A kinetic object, which requires motion for its interpretation,
presents conservation challenges unlike the typical static museum
object, protected in its Plexiglas case from dust, light, and human
interaction. A kinetic object’s very nature may promote its
deterioration, and the goal of conservation becomes the mitigation of
risk, rather than the absolute preservation of every original component.
It is a difficult balance, to preserve all that one can while accepting
that change is inevitable and occasionally an errant screw or motor may
After two years of WUDPAC coursework in Delaware, I left for Hamburg,
Germany to intern in the modern and contemporary conservation
department of the Hamburger Kunsthalle.
I had a variety of treatments and experiences here, which included the
removal of graffiti from an outdoor sculpture, the treatment of a metal
sculpture by a Hamburg artist recently accessioned into the collection,
and the participation in a workshop on the treatment of polyurethane
foam objects. The experience most new to me, however, was the
maintenance of two kinetic works: Rebecca Horn’s Chorus of the Locusts I (1991) and Jeppe Hein’s Moving Bench #2 (2000).
Horn’s work consists of 33 typewriters suspended upside down from the
ceiling and a white cane for the blind. A complex system of magnets and
motors makes the keys type, resulting in cacophonous noise that can be
heard several galleries away, while the white cane moves and taps on the
floor below. This work, which has so many moving parts, requires
frequent maintenance to tighten or replace screws and nuts, clean greasy
elements, and fix or replace motors and fuses. Treatment involves
working on ladders from below, with the ever-present threat of hitting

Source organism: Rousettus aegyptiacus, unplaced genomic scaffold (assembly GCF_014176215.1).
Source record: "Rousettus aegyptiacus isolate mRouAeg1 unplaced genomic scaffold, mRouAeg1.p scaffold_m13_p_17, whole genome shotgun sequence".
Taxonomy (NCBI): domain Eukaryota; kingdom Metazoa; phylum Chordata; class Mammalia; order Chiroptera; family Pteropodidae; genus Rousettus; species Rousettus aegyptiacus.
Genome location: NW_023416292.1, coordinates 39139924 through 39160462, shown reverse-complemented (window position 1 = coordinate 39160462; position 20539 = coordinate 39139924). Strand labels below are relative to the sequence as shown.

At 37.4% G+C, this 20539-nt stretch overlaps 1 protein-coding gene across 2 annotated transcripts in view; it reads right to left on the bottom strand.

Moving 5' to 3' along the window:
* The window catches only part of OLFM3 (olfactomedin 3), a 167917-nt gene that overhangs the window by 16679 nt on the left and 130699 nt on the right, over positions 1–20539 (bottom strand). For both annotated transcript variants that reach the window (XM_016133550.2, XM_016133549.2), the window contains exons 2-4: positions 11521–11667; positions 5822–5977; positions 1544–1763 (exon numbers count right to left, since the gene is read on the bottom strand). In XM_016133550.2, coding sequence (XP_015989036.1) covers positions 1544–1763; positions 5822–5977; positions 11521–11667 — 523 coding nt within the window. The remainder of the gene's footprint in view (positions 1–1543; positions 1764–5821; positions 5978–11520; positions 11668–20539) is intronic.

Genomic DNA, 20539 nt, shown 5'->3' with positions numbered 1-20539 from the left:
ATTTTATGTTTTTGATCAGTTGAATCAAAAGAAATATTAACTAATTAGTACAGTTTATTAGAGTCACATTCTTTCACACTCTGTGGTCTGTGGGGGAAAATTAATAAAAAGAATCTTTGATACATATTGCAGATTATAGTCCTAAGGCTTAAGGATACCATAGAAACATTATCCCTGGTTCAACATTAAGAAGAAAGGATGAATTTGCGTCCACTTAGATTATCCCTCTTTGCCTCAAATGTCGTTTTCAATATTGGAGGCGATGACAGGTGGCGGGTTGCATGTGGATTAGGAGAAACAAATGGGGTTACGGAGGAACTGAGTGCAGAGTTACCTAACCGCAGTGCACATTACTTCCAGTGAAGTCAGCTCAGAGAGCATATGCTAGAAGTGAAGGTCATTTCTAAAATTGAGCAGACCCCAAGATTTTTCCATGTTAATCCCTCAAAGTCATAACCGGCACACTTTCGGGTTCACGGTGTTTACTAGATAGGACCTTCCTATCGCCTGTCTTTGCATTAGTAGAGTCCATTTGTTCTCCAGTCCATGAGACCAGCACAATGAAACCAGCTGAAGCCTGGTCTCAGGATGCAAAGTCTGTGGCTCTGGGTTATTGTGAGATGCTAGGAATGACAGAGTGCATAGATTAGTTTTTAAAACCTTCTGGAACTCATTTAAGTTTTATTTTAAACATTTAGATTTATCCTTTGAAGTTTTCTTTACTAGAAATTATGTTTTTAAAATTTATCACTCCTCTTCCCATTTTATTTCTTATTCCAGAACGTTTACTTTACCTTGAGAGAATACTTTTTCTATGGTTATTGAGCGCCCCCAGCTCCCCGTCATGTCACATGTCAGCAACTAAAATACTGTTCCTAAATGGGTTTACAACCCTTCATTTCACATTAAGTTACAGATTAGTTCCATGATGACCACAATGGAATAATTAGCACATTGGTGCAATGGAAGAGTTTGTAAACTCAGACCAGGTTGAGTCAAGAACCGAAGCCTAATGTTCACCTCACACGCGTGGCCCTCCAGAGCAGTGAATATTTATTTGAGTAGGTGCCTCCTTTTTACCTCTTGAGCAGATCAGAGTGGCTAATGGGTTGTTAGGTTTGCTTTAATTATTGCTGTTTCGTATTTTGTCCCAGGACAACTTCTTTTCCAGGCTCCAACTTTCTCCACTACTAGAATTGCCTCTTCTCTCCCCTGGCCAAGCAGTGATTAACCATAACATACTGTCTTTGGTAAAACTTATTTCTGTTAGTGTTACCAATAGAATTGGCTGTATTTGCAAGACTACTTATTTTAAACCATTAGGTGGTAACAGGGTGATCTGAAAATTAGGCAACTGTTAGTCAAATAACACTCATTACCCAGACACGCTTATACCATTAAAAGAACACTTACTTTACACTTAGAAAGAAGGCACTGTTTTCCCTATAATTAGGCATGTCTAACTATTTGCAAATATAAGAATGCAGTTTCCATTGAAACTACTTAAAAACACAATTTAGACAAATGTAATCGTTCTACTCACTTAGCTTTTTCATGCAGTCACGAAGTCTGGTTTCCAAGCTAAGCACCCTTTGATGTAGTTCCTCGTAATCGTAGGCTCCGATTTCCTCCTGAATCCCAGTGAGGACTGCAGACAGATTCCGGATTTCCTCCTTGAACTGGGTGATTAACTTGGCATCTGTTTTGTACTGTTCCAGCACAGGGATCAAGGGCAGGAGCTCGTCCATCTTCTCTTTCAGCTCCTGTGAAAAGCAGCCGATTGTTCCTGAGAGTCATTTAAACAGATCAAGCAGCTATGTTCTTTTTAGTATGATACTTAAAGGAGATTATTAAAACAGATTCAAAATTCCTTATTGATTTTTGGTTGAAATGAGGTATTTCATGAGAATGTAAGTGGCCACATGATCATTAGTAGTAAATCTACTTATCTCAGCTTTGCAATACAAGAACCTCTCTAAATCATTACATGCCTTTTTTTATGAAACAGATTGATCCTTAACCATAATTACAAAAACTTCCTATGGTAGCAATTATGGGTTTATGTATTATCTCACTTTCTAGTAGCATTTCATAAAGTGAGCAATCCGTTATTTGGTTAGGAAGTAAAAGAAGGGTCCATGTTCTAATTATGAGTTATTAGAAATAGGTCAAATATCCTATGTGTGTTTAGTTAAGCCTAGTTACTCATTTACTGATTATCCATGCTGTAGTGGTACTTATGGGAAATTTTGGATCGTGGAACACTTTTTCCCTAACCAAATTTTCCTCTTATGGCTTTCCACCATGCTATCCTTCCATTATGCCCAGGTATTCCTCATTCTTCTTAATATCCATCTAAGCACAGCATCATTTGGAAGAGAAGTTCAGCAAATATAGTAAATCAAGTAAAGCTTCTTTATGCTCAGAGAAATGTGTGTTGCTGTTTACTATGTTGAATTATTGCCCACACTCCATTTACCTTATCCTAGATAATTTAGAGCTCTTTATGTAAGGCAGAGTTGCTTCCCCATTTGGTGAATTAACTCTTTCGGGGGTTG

your head on these hard metal machines. As with any conservation
treatment, diligent documentation is required, and any changes or
replacements are carefully noted.
The second kinetic work, by artist Jeppe Hein, is participatory for
visitors. Upon sitting on one of these plain-looking benches, the bench
will begin to slowly move across the gallery. They are programmed to
only travel a certain distance and will stop before reaching a wall or
window. Frequent use combined with uneven distribution of weight caused
problems to the mechanics. Occasionally the benches went off course,
requiring their realignment. Unlike the typewriter work, these benches
are powered by batteries, which means weekly charging to keep them
running. More traditional conservation treatment was also required,
including consolidation, filling, and inpainting of losses at the edges,
caused by usage of the artwork.
Furthering my interest in kinetic art, I attended a conference in
Milan in July on the subject, where I gained insight into the various
approaches to the conservation of kinetic art used around the world.
Conservators from New York, London, Amsterdam, Berlin, and elsewhere
presented case studies on the conservation of a work which needs to be
moving in order to be understood.
The conservation of kinetic art requires a different perspective than
the approach one might take for a static museum object. A kinetic work
which ceases to move may be considered a relic, no longer representing
the intention of the artist, though it may look pristine in appearance.
Keeping a work functioning while balancing the need for preservation is a
tightrope one must walk in kinetic art conservation.
-- Samantha Owens, WUDPAC Class of 2017